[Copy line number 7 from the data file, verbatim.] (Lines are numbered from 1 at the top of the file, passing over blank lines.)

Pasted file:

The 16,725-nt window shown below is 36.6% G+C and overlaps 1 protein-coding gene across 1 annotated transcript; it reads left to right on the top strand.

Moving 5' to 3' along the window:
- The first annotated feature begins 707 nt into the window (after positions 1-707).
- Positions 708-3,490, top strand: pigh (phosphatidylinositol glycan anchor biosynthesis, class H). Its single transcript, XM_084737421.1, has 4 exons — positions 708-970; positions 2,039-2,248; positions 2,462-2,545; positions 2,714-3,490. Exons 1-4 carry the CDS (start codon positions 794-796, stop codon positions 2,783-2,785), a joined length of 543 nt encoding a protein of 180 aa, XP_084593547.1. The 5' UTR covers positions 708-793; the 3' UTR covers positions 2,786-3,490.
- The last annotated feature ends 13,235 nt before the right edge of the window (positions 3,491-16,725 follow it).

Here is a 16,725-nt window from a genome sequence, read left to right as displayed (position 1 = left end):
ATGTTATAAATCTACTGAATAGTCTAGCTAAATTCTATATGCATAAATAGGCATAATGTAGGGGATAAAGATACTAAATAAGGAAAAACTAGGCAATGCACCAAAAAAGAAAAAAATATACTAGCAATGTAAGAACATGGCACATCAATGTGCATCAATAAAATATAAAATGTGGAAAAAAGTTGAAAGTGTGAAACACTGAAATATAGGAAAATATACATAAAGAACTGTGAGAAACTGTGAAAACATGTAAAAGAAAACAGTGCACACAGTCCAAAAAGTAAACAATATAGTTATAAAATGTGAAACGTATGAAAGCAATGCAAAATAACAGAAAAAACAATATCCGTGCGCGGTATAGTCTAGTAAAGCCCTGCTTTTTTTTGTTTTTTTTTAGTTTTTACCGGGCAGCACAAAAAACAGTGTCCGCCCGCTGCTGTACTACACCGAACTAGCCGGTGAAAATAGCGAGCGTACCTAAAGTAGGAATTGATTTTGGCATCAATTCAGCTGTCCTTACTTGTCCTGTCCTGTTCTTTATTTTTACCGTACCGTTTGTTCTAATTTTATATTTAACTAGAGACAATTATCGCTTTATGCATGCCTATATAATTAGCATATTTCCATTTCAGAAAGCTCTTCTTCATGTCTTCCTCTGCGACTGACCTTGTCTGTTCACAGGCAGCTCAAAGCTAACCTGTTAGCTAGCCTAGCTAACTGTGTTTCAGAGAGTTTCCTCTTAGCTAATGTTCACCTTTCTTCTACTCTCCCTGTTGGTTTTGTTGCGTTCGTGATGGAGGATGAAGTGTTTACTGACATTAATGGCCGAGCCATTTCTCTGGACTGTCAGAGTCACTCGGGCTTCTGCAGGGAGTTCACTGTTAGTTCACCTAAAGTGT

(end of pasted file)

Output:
ATGTTATAAATCTACTGAATAGTCTAGCTAAATTCTATATGCATAAATAGGCATAATGTAGGGGATAAAGATACTAAATAAGGAAAAACTAGGCAATGCACCAAAAAAGAAAAAAATATACTAGCAATGTAAGAACATGGCACATCAATGTGCATCAATAAAATATAAAATGTGGAAAAAAGTTGAAAGTGTGAAACACTGAAATATAGGAAAATATACATAAAGAACTGTGAGAAACTGTGAAAACATGTAAAAGAAAACAGTGCACACAGTCCAAAAAGTAAACAATATAGTTATAAAATGTGAAACGTATGAAAGCAATGCAAAATAACAGAAAAAACAATATCCGTGCGCGGTATAGTCTAGTAAAGCCCTGCTTTTTTTTGTTTTTTTTTAGTTTTTACCGGGCAGCACAAAAAACAGTGTCCGCCCGCTGCTGTACTACACCGAACTAGCCGGTGAAAATAGCGAGCGTACCTAAAGTAGGAATTGATTTTGGCATCAATTCAGCTGTCCTTACTTGTCCTGTCCTGTTCTTTATTTTTACCGTACCGTTTGTTCTAATTTTATATTTAACTAGAGACAATTATCGCTTTATGCATGCCTATATAATTAGCATATTTCCATTTCAGAAAGCTCTTCTTCATGTCTTCCTCTGCGACTGACCTTGTCTGTTCACAGGCAGCTCAAAGCTAACCTGTTAGCTAGCCTAGCTAACTGTGTTTCAGAGAGTTTCCTCTTAGCTAATGTTCACCTTTCTTCTACTCTCCCTGTTGGTTTTGTTGCGTTCGTGATGGAGGATGAAGTGTTTACTGACATTAATGGCCGAGCCATTTCTCTGGACTGTCAGAGTCACTCGGGCTTCTGCAGGGAGTTCACTGTTAGTTCACCTAAAGTGT